Carles Puigdemont, Toni Comín and Oriol Junqueras were absent from Tuesday’s inaugural session at the European Parliament, amid disagreement among the EU’s leaders as to whom they should elect president of the European Commission. The new legislature convened at 10 am, with the newly-elected members taking up their places in the chamber. Despite losing about forty seats in the elections of May 26, the Popular group managed to come out ahead once again and holds the most seats in parliament. The socialist group is the second largest, but both traditional parties lost their outright majority and the Green party and the liberal group —recently renamed Renew Europe— have now become kingmakers.
All 748 MEPs took up their seats and less than half an hour later the session was adjourned till Wednesday at 9 am, when the lawmakers are expected to elect the president and 14 vice presidents. All representatives were present except for the three Catalan MEP-elects who are have been affected by the Spanish Supreme Court: Junqueras couldn’t pick up his credential because the court didn’t allow him to appear before Madrid’s Central Electoral Committee to take his oath, while Puigdemont and Comín were also expected to travel to Madrid, but they didn’t so as to avoid being arrested. Some of their peers held up placards with bearing faces of the three pro-independence MEPs who missed Tuesday’s inaugural sitting.
During the short session, Sinn Féin MEP Matt Carthy took the floor to voice his support for the pro-independence MEPs and urged president Antonio Tajani “to stand up for democracy and human rights in Europe”. Carthy called on the president to “make a statement in the name of these representatives” and went on to remark that “three representatives of the Catalan people have been denied representation in this house (…) If this parliament does not value the votes of the people of Catalonia, then the credibility of this house will be undermined”. Tajani did not respond to Carthy’s words.
ERC MEP Diana Riba complained that Tajani had denied her the chance to address the house during the inaugural session, as she wanted to denounce the situation of Oriol Junqueras, Carles Puigdemont and Toni Comín, the newly-elected MEPs. Speaking for the Catalan News Agency, Riba stated that “Tajani looked straight at me” and “clearly indicated that I wasn’t allowed to speak”. Riba complained that this was “an anomaly” and she thanked Matt Carthy, the Irish representative, for speaking on her behalf in support of Junqueras, Puigdemont and Comín. The ERC representative noted that the “chamber welcomed Carthy’s words, which many applauded”.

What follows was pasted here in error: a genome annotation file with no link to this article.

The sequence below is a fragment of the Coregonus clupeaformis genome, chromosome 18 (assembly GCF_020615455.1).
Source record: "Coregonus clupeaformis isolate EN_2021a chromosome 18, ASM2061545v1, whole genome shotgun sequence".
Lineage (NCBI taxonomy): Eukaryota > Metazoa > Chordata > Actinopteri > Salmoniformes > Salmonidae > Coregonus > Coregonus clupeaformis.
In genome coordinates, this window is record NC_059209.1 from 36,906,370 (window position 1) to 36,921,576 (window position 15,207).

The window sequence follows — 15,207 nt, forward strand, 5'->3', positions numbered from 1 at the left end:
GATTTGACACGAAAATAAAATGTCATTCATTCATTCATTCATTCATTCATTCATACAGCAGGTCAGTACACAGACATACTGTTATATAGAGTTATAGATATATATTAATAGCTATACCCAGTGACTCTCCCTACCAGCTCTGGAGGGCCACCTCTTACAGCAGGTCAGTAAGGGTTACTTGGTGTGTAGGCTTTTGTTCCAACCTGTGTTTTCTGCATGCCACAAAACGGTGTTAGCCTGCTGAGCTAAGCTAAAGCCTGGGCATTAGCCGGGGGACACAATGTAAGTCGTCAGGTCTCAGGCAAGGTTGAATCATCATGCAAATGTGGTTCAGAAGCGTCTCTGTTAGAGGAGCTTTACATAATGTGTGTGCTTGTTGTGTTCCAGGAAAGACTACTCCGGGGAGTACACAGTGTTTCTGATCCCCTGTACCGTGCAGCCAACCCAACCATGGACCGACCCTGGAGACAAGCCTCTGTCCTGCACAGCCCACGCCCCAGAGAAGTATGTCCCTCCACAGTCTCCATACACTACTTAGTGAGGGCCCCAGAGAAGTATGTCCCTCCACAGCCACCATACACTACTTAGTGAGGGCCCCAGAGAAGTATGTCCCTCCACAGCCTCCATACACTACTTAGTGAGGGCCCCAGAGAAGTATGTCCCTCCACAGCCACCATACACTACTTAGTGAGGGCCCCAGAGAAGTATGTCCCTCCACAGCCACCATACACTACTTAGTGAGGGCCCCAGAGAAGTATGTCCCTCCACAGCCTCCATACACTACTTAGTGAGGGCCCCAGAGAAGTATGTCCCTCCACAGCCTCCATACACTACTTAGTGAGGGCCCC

At a press conference held in the European Parliament, Green leader Ska Keller demanded “a solution” to ensure that Oriol Junqueras can take up his seat in the chamber. Keller stated that “we would like for any president of the European parliament to have an opinion on the matter. What happens when an elected member is not allowed to take up their seat? There needs to be an institutional solution to the problem”. She went on to draw a distinction between the ERC leader’s situation (Junqueras is a member of Keller’s Green group) and the situation of Carles Puigdemont and Toni Comín: “their case is different, as they are awaiting a decision from Luxembourg”, she argued, and added that “Junqueras wanted to take the oath in Madrid, but he wasn’t allowed to”. “We will persevere so that our member can join the group, but first they need to take up their seat”, she added.
The European Parliament denies taking “specific” measures
When questioned about it by reporters, the European chamber’s spokesman, Jaume Duch, denied that any “specific security measures” had been taken in the event that former Catalan president Carles Puigdemont turned up outside the parliament. Duch added that, at any rate, information about the parliament’s security measures would never be disclosed to media. In fact, the pro-independence demonstrators gathered outside the parliament were being monitored by a large police contingent.
Jaume Duch emphasised that, despite the absence of Puigdemont, Junqueras and Comín, the European Parliament would be “properly inaugurated” with 748 members, three short of the total number (751). The spokesman played down the situation and claimed that “it’s not the first time this has happened and it won’t be the last” and he pointed out that during any term sometimes seats are vacant because a representative has resigned or been promoted to a new office and no substitute has been appointed yet. He explained that all that’s needed in such cases is to “adjust the percentage of the qualified majority” for the votes tabled for that particular sitting.